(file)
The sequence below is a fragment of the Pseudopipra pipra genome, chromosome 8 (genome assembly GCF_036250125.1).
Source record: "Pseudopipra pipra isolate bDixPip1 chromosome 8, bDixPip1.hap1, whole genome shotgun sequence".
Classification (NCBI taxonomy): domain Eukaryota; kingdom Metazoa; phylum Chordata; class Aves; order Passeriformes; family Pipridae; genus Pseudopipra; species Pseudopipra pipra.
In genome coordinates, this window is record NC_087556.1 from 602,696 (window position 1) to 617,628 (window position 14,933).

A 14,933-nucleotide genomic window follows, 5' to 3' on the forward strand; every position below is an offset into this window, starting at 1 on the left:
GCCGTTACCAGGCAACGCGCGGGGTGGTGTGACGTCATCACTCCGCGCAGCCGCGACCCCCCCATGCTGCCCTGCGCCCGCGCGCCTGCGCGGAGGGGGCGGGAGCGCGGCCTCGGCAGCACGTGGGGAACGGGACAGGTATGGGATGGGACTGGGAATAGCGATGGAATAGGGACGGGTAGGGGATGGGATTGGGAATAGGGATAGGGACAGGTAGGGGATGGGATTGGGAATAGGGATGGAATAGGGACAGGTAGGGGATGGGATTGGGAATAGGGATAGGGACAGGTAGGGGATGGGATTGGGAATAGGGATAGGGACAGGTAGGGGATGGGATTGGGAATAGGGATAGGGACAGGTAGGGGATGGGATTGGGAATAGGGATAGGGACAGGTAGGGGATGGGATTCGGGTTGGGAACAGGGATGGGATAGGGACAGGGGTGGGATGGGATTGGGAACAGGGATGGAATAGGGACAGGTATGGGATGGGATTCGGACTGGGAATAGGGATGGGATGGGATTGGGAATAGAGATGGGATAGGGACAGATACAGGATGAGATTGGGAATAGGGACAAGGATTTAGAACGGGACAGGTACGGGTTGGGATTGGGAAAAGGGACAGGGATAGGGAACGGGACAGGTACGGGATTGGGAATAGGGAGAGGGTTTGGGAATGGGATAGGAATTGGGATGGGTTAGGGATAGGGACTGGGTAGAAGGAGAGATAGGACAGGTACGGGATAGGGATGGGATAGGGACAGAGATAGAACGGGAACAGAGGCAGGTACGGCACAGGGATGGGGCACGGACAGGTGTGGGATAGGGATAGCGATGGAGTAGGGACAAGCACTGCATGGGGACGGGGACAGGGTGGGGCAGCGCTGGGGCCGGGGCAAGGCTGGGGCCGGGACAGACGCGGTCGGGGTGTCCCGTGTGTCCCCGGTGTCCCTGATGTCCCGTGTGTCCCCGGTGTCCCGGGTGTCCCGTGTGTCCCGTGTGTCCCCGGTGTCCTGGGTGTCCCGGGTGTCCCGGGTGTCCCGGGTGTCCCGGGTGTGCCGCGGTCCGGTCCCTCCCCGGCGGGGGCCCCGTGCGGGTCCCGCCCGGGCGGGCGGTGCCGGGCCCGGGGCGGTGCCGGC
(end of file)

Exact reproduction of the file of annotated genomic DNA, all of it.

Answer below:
The sequence below is a fragment of the Pseudopipra pipra genome, chromosome 8 (genome assembly GCF_036250125.1).
Source record: "Pseudopipra pipra isolate bDixPip1 chromosome 8, bDixPip1.hap1, whole genome shotgun sequence".
Classification (NCBI taxonomy): domain Eukaryota; kingdom Metazoa; phylum Chordata; class Aves; order Passeriformes; family Pipridae; genus Pseudopipra; species Pseudopipra pipra.
In genome coordinates, this window is record NC_087556.1 from 602,696 (window position 1) to 617,628 (window position 14,933).

A 14,933-nucleotide genomic window follows, 5' to 3' on the forward strand; every position below is an offset into this window, starting at 1 on the left:
GCCGTTACCAGGCAACGCGCGGGGTGGTGTGACGTCATCACTCCGCGCAGCCGCGACCCCCCCATGCTGCCCTGCGCCCGCGCGCCTGCGCGGAGGGGGCGGGAGCGCGGCCTCGGCAGCACGTGGGGAACGGGACAGGTATGGGATGGGACTGGGAATAGCGATGGAATAGGGACGGGTAGGGGATGGGATTGGGAATAGGGATAGGGACAGGTAGGGGATGGGATTGGGAATAGGGATGGAATAGGGACAGGTAGGGGATGGGATTGGGAATAGGGATAGGGACAGGTAGGGGATGGGATTGGGAATAGGGATAGGGACAGGTAGGGGATGGGATTGGGAATAGGGATAGGGACAGGTAGGGGATGGGATTGGGAATAGGGATAGGGACAGGTAGGGGATGGGATTCGGGTTGGGAACAGGGATGGGATAGGGACAGGGGTGGGATGGGATTGGGAACAGGGATGGAATAGGGACAGGTATGGGATGGGATTCGGACTGGGAATAGGGATGGGATGGGATTGGGAATAGAGATGGGATAGGGACAGATACAGGATGAGATTGGGAATAGGGACAAGGATTTAGAACGGGACAGGTACGGGTTGGGATTGGGAAAAGGGACAGGGATAGGGAACGGGACAGGTACGGGATTGGGAATAGGGAGAGGGTTTGGGAATGGGATAGGAATTGGGATGGGTTAGGGATAGGGACTGGGTAGAAGGAGAGATAGGACAGGTACGGGATAGGGATGGGATAGGGACAGAGATAGAACGGGAACAGAGGCAGGTACGGCACAGGGATGGGGCACGGACAGGTGTGGGATAGGGATAGCGATGGAGTAGGGACAAGCACTGCATGGGGACGGGGACAGGGTGGGGCAGCGCTGGGGCCGGGGCAAGGCTGGGGCCGGGACAGACGCGGTCGGGGTGTCCCGTGTGTCCCCGGTGTCCCTGATGTCCCGTGTGTCCCCGGTGTCCCGGGTGTCCCGTGTGTCCCGTGTGTCCCCGGTGTCCTGGGTGTCCCGGGTGTCCCGGGTGTCCCGGGTGTCCCGGGTGTGCCGCGGTCCGGTCCCTCCCCGGCGGGGGCCCCGTGCGGGTCCCGCCCGGGCGGGCGGTGCCGGGCCCGGGGCGGTGCCGGC